As in Soul Love, there are many challenges in attaining spiritual love.  It does not come easily  It takes lifetimes to begin to understand, much less attain and perfect.   It is also important to remember that life between realized beings is not trouble free.  Constant restraint, patience, tact, and forgiveness are required to maintain its depth and purity.  These virtues set the standard for all.

Transpersonal.  The ultimate goal of spiritual love is to please the Supreme Consciousness.  It transcends all other forms of love.  It seeks to please the  Supreme Consciousness--not a spouse or a soul mate.  It is important to note that pleasing the Supreme Consciousness is a higher level of love than gratitude.  Gratitude can be passive, a state of realizing the gifts of the Spirit.  Though a very rare and high form of spiritual love, gratitude is superseded by Active Loving of the Supreme.  Our awareness is no longer on us or the gifts given to us.  It is on God, as both the Object and then the Subject with Whom we identify.  The ultimate test of spiritual love is to seek to please the Supreme Consciousness, even when our ego is not pleased or fulfilled--symbolized by the Cross, where the ego and its pleasures are sacrificed to God for the Highest Good.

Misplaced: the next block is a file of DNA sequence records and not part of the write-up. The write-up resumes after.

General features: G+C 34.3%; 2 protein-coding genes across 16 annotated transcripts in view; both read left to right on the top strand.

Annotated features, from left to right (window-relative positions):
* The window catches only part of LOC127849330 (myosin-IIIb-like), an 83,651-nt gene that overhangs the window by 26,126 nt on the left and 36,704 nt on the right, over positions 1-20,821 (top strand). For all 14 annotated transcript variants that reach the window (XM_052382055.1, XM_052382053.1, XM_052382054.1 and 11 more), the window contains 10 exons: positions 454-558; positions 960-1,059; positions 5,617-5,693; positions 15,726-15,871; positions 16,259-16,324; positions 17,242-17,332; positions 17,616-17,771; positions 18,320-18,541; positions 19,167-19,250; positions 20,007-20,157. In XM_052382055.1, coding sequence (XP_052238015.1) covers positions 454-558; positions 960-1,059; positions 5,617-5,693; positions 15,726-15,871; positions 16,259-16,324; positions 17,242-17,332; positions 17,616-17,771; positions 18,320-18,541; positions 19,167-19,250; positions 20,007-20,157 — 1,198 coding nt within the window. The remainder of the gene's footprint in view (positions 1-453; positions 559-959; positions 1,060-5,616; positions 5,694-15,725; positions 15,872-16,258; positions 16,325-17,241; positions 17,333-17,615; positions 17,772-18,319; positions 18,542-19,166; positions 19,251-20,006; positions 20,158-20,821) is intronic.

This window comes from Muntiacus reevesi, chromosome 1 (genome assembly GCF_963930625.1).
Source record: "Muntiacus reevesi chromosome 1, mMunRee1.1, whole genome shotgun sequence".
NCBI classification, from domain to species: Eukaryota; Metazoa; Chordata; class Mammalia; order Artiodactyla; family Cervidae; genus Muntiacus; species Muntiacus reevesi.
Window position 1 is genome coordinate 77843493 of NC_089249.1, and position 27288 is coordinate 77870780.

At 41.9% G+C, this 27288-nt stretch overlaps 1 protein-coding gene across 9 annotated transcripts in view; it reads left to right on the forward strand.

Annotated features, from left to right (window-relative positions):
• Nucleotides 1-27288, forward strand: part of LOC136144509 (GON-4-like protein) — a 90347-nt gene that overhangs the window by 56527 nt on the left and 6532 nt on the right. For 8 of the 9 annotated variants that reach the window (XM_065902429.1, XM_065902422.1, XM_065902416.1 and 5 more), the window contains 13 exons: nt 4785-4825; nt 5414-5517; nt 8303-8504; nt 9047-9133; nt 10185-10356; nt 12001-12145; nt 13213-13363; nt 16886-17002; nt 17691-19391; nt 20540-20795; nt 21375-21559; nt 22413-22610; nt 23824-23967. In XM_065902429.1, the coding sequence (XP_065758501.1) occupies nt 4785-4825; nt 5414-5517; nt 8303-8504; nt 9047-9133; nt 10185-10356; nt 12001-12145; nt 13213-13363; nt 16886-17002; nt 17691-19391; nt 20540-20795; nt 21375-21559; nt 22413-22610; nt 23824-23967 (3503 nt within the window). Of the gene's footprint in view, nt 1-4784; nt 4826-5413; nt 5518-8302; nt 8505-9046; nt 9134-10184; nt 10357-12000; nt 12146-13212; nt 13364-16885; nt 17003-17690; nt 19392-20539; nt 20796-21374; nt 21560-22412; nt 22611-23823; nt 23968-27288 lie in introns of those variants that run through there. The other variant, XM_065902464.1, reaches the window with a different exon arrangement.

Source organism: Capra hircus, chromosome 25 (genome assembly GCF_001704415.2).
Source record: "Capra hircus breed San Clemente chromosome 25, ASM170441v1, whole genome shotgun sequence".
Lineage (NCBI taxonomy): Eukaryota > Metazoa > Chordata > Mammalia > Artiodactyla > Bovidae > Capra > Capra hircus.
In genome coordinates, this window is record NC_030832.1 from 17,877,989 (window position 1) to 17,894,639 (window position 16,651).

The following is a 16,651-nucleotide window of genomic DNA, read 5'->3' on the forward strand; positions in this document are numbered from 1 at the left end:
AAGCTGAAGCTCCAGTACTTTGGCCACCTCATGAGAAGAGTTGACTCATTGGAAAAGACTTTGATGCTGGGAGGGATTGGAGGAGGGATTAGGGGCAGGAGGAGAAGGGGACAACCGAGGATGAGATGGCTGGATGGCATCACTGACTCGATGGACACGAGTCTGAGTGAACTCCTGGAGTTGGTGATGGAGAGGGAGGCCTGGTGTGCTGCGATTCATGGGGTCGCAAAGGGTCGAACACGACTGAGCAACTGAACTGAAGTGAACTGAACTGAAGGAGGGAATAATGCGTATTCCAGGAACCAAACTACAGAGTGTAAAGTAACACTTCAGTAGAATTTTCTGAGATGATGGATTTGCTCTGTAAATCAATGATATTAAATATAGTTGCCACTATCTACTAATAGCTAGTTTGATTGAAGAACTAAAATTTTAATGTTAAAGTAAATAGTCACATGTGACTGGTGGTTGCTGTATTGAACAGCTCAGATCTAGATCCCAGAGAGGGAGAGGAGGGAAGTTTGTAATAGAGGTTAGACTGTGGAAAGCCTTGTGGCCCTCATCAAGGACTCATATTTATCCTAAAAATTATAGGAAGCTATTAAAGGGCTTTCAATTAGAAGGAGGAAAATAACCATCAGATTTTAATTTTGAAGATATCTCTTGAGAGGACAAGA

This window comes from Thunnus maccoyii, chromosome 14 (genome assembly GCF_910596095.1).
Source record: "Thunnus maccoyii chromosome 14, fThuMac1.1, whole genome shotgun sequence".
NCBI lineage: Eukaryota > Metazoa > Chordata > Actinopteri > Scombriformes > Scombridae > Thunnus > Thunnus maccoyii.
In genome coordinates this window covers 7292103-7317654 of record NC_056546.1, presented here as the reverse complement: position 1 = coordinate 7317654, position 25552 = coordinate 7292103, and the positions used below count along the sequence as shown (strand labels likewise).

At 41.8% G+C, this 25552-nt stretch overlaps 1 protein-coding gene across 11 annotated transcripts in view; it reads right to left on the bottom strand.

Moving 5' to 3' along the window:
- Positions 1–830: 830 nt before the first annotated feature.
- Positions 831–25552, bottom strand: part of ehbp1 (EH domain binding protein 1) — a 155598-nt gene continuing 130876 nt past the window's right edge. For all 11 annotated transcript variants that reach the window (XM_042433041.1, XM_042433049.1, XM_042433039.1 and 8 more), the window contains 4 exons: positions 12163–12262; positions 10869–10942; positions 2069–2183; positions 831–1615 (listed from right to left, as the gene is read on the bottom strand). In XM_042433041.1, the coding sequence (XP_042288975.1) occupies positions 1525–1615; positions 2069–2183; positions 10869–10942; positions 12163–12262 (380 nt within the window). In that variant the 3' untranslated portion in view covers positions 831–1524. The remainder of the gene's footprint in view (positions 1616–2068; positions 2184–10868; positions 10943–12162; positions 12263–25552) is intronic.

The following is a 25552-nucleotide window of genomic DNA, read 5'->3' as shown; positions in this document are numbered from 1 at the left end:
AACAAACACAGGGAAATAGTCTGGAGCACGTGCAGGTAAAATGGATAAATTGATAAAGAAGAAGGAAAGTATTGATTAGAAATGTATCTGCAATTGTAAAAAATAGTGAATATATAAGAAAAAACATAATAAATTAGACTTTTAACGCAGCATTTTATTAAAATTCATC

Thus the ultimate way to consider love is from the point of view of God.  This is looking at the subject from the inside out, or the top down--not the outside in, or the bottom up--our usual way.

 

Study Questions.
5.  To what extent have you experienced spiritual love?
6.  What steps have you taken in your past to better understand and express spiritual love?  What steps are you willing to take now to learn more about spiritual love?

To consider more deeply how the Supreme Consciousness touches, embraces, and loves us and the entire world.
 

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Works Cited